Now, what material can I use to give my learners listening decoding exercises targeting features of grammar? John Field recommends simply reading out sentences for the learners to transcribe, but that doesn’t really work with my learners because they generally understand my accent too well. Also, the coursebooks that I use don’t feature any listening decoding tasks (although there’s at least one coursebook that does – check out Nagivate!) This is why about three years ago I started creating intensive listening decoding quizzes from scratch using free audio editing tools like Audacity to locate and cut out 2-5 second extracts with target language. As you can imagine, those first listening decoding exercises took me ages to create.
Around that time Kirill Sukhomlin, a software developer at my company, offered to help me automate this work. What followed was almost three years of collaboration that resulted in a service that we dubbed TubeQuizard. Below is a video demonstrating its basic functionality: looking for words and expressions in Youtube subs. You’ll notice that our service is similar in concept to a variety of other services out there:
- Ted Corpus Search engine, which searches for words and expressions in TED videos (both on TED.com and on TED youtube channel);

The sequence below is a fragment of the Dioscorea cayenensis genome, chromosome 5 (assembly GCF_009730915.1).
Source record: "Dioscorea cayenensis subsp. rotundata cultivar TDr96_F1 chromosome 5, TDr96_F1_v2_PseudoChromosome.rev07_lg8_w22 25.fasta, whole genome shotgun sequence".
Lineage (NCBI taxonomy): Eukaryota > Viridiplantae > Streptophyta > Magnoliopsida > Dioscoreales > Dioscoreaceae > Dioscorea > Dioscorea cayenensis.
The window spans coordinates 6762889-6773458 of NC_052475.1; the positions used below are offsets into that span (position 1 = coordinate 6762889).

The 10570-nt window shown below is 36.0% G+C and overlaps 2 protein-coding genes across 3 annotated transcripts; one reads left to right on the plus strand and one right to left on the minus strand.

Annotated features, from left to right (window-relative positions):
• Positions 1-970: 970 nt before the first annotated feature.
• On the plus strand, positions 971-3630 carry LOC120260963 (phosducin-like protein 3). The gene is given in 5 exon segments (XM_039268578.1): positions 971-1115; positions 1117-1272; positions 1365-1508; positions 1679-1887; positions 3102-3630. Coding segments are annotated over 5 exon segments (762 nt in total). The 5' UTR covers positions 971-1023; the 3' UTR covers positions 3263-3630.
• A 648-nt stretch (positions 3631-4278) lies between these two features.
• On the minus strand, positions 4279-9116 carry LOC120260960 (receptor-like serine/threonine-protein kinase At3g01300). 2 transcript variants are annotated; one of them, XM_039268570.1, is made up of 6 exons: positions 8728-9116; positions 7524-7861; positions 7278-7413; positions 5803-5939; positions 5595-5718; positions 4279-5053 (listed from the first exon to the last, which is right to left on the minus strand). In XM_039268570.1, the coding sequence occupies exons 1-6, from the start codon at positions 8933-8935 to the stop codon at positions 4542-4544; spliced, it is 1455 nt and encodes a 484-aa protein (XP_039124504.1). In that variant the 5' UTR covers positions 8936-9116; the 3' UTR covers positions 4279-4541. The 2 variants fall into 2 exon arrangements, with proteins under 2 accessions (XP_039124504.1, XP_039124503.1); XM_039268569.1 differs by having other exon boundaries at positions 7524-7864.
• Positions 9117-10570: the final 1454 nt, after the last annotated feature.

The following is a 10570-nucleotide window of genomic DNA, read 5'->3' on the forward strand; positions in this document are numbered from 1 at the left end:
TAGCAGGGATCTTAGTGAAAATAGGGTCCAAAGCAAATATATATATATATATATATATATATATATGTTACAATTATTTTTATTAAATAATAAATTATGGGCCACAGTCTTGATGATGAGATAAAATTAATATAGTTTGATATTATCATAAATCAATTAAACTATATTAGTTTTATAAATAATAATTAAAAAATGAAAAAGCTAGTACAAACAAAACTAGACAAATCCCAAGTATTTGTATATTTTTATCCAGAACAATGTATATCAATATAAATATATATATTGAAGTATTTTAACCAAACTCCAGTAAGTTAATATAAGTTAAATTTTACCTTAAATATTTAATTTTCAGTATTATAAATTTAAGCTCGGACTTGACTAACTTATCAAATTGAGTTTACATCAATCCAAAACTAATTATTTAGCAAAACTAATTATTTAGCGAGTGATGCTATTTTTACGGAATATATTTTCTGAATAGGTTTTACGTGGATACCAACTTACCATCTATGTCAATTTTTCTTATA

- YouGlish, which searches for words and expressions in Youtube subs;
- PlayPhrase.me, which searches for words and expressions in popular TV series.
What I am lacking in all those services is the ability to exploit them for listening work by looking more than one word / expression at a time and creating listening gap-fills.
So as you will see in the video, TubeQuizard allows one to look for and play
- individual words, e.g. someone saying awesome
- expressions, e.g. I’m not sure
- alternatives, e.g. someone saying awesome or amazing
- any word using * as a wildcard, e.g. a * of will return a whole range of expressions, like ‘a lot of‘, ‘a bit of‘, etc.
You can also tick the ‘Create a quiz’ box to generate a listening gap-fill that will look something like this:
Looking for examples of grammar structures using TubeQuizard
Combining alternatives and wildcards one can find a variety of grammar structures. For example, the following search will return lots of examples of questions in present simple: (do|does) (you|they|I|he|she|it|we) (want|mean|know|think). However, in my experience new users find it quite difficult to formulate such searches, so we’ve been working on filters – click on ‘Grammar filters’ under the search field to pick a grammar structure you’d like to find. Just like in the example above with present simple questions, we use lists of top frequency vocabulary for the filters, so the resulting quizzes can be meaningfully attempted even by lower level learners (I normally start at A2).
Incorporating focus on decoding grammar into your teaching using TubeQuizard
So now that I can look for examples of grammar features, what can I do with them? I think there are at least three options:
Supplement regular video-based activities (e.g. video-based discussions) with a focus on decoding skills (either in class or done for homework). In order to make this easier to do, we’ve created a feature that can be accessed under the Train with your video tab. If you have a subtitled Youtube video, insert a URL and we’ll automatically run it through all our filters and generate the quizzes for you. I always check one of the quizzes to make sure that the subs are in sync with the video. Below is a video that demonstrate this functionality – you can check out these quizzes here.